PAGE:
For Rs 10,000, a 17-year-old Keralan kid creates a robot to assist his suffering mother with domestic duties

A functioning robot was created by Muhammed Shiyad Chathoth, a 17-year-old Keralan class 12 computer science student, to assist his ill mother with various home duties. The inspiration for the idea came to Chathoth while he and his family were being served by a simple humanoid robot at a Kannur restaurant. When his mother said, “If only she had a robot like that who could help her out with her duties around the house,” he was 14 years old.

Chathoth has always had a passion for technology and is skilled in automation. Chathoth asserts in an interview that he has created a smartphone application to control all of the electrical appliances in the house, including lights, fans, and televisions. He therefore had faith in this robot idea as well.

When Chathoth inquired about the machine at the same restaurant, he was told that it cost Rs 3–4 lakh to order one. They have named it Android Pathooty after the Malayalam film Android Kunjappan. They lacked technical information on the system they were utilising, though.

Android Pathooty uses a plastic stool and an aluminium platform under it with four tyres, and a 12-volt gear with a motor for movement.

Since purchasing a robot at this price point wasn’t an option, he began his investigation and quickly learned that there are various affordable ways to construct such a system.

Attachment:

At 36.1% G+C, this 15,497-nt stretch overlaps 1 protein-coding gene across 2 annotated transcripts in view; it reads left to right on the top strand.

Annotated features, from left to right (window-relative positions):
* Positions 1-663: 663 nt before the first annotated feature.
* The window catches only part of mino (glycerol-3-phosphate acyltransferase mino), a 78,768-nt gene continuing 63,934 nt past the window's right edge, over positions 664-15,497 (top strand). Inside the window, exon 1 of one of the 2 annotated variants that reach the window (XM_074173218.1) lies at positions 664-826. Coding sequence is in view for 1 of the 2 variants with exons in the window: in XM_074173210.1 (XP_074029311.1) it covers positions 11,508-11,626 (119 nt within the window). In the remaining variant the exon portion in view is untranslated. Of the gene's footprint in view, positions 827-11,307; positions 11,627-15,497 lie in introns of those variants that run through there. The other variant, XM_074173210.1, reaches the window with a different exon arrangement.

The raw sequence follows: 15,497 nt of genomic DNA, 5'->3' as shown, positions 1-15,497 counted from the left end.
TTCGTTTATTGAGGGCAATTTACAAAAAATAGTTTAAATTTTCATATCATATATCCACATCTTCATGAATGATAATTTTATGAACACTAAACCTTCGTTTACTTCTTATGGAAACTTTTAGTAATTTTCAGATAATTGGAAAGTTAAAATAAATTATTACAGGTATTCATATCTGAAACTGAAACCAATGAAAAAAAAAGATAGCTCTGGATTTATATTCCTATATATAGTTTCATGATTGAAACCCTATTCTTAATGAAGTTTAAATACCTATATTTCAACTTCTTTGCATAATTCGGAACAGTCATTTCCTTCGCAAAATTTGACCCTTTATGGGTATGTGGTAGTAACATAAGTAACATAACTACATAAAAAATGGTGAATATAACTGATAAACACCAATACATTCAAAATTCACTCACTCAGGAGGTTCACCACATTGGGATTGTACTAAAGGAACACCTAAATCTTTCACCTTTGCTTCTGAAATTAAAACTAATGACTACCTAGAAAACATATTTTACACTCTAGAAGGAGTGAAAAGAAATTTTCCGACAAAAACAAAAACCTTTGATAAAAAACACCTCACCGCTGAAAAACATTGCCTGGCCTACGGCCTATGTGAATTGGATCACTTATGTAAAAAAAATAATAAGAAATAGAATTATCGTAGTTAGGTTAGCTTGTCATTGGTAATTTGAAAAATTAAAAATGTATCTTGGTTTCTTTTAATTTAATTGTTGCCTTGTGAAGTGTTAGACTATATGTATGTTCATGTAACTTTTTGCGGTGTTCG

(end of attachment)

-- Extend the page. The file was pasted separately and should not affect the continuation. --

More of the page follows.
“There is no direct information about building a robot available on the Internet. But I realised that the restaurant’s machine was travelling down a predetermined path. I found numerous videos explaining this technology as a result of my investigation, claims the 17-year-old.

Within a year, Shiyad created a simple design by mounting a plastic stool on top of an aluminium base supported by four tyres. The movement was powered by a gear and motor that ran on 12 volts. But he had to overcome a number of obstacles to make it into a robot that resembled a person.

The robot’s upper body is a female mannequin that can rotate across 180 degrees. The robot can currently just bring food from the kitchen to the dining table and serve it. But the system is entirely automated. All that is required is to put a tray of food onto Android Pathooty, and it will proceed to the table along a predetermined course that has been indicated with black tape.

The ultrasonic sensor manages the robot. The MIT app and Admega MicroController have also been used to create a mobile application. It has manual and automatic operation capabilities and can support loads of up to 6 kg.
In our house, the distance between the kitchen and the dining room is a little bit longer than typical. Shiyad’s mother Sareena frequently bemoans this, especially in the mornings when everyone is running behind schedule for work and school. Pathooty is now moving back and forth serving us food and other items. Additionally, it reminds us of my mother’s medications and even gives them to her, explains Shiyad’s father, Abdul Rahman.

According to Shiyad, the robot’s construction cost less than Rs 10,000 in total. There were too many failures and repurchases because I conducted it as an experiment, he continues, so it could have been less expensive.

Together with a handful of his classmates, the kid aspires to launch a robotics and automation firm in the future. In order to develop fresh concepts for home automation in the future, we hope to obtain a patent for Android Pathooty. The Indian Institute of Technology in any city is where I want to pursue engineering, he added.

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